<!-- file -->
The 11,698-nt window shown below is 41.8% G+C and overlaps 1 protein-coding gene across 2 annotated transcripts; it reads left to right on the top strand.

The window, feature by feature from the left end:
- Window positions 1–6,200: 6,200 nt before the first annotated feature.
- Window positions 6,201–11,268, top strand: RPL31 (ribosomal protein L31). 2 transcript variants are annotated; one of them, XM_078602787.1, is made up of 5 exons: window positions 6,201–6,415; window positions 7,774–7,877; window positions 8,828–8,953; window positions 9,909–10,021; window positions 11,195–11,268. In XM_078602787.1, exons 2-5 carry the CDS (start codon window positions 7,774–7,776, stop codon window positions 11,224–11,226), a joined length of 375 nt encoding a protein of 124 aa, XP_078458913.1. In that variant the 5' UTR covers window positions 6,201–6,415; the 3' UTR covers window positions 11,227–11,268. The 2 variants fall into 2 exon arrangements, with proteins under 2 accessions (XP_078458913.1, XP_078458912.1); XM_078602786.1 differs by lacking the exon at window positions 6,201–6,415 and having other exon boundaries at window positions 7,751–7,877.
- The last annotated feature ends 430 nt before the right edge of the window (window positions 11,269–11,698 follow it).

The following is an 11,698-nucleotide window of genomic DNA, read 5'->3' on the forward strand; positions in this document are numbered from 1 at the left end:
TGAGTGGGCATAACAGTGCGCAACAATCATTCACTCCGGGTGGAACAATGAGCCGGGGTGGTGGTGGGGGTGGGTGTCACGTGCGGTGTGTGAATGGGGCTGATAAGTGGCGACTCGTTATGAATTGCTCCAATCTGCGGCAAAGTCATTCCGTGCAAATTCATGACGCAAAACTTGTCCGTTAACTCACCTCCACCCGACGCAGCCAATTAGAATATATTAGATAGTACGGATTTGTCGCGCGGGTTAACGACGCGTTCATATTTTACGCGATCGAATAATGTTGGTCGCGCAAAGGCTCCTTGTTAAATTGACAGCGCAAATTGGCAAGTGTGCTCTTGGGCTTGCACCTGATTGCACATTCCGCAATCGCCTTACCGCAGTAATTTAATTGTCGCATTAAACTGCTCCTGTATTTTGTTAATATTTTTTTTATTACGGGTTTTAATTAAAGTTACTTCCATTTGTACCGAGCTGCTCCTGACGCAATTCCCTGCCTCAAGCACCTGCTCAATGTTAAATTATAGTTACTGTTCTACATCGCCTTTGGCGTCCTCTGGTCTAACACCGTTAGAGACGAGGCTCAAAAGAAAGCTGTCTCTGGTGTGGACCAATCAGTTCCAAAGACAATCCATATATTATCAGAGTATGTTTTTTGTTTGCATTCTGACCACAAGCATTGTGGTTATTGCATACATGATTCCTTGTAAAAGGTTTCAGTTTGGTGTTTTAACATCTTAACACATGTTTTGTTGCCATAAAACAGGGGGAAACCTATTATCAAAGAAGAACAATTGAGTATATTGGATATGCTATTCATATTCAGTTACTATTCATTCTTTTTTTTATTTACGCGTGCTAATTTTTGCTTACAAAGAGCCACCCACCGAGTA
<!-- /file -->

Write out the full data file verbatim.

The 11,698-nt window shown below is 41.8% G+C and overlaps 1 protein-coding gene across 2 annotated transcripts; it reads left to right on the top strand.

The window, feature by feature from the left end:
- Window positions 1–6,200: 6,200 nt before the first annotated feature.
- Window positions 6,201–11,268, top strand: RPL31 (ribosomal protein L31). 2 transcript variants are annotated; one of them, XM_078602787.1, is made up of 5 exons: window positions 6,201–6,415; window positions 7,774–7,877; window positions 8,828–8,953; window positions 9,909–10,021; window positions 11,195–11,268. In XM_078602787.1, exons 2-5 carry the CDS (start codon window positions 7,774–7,776, stop codon window positions 11,224–11,226), a joined length of 375 nt encoding a protein of 124 aa, XP_078458913.1. In that variant the 5' UTR covers window positions 6,201–6,415; the 3' UTR covers window positions 11,227–11,268. The 2 variants fall into 2 exon arrangements, with proteins under 2 accessions (XP_078458913.1, XP_078458912.1); XM_078602786.1 differs by lacking the exon at window positions 6,201–6,415 and having other exon boundaries at window positions 7,751–7,877.
- The last annotated feature ends 430 nt before the right edge of the window (window positions 11,269–11,698 follow it).

The following is an 11,698-nucleotide window of genomic DNA, read 5'->3' on the forward strand; positions in this document are numbered from 1 at the left end:
TGAGTGGGCATAACAGTGCGCAACAATCATTCACTCCGGGTGGAACAATGAGCCGGGGTGGTGGTGGGGGTGGGTGTCACGTGCGGTGTGTGAATGGGGCTGATAAGTGGCGACTCGTTATGAATTGCTCCAATCTGCGGCAAAGTCATTCCGTGCAAATTCATGACGCAAAACTTGTCCGTTAACTCACCTCCACCCGACGCAGCCAATTAGAATATATTAGATAGTACGGATTTGTCGCGCGGGTTAACGACGCGTTCATATTTTACGCGATCGAATAATGTTGGTCGCGCAAAGGCTCCTTGTTAAATTGACAGCGCAAATTGGCAAGTGTGCTCTTGGGCTTGCACCTGATTGCACATTCCGCAATCGCCTTACCGCAGTAATTTAATTGTCGCATTAAACTGCTCCTGTATTTTGTTAATATTTTTTTTATTACGGGTTTTAATTAAAGTTACTTCCATTTGTACCGAGCTGCTCCTGACGCAATTCCCTGCCTCAAGCACCTGCTCAATGTTAAATTATAGTTACTGTTCTACATCGCCTTTGGCGTCCTCTGGTCTAACACCGTTAGAGACGAGGCTCAAAAGAAAGCTGTCTCTGGTGTGGACCAATCAGTTCCAAAGACAATCCATATATTATCAGAGTATGTTTTTTGTTTGCATTCTGACCACAAGCATTGTGGTTATTGCATACATGATTCCTTGTAAAAGGTTTCAGTTTGGTGTTTTAACATCTTAACACATGTTTTGTTGCCATAAAACAGGGGGAAACCTATTATCAAAGAAGAACAATTGAGTATATTGGATATGCTATTCATATTCAGTTACTATTCATTCTTTTTTTTATTTACGCGTGCTAATTTTTGCTTACAAAGAGCCACCCACCGAGTA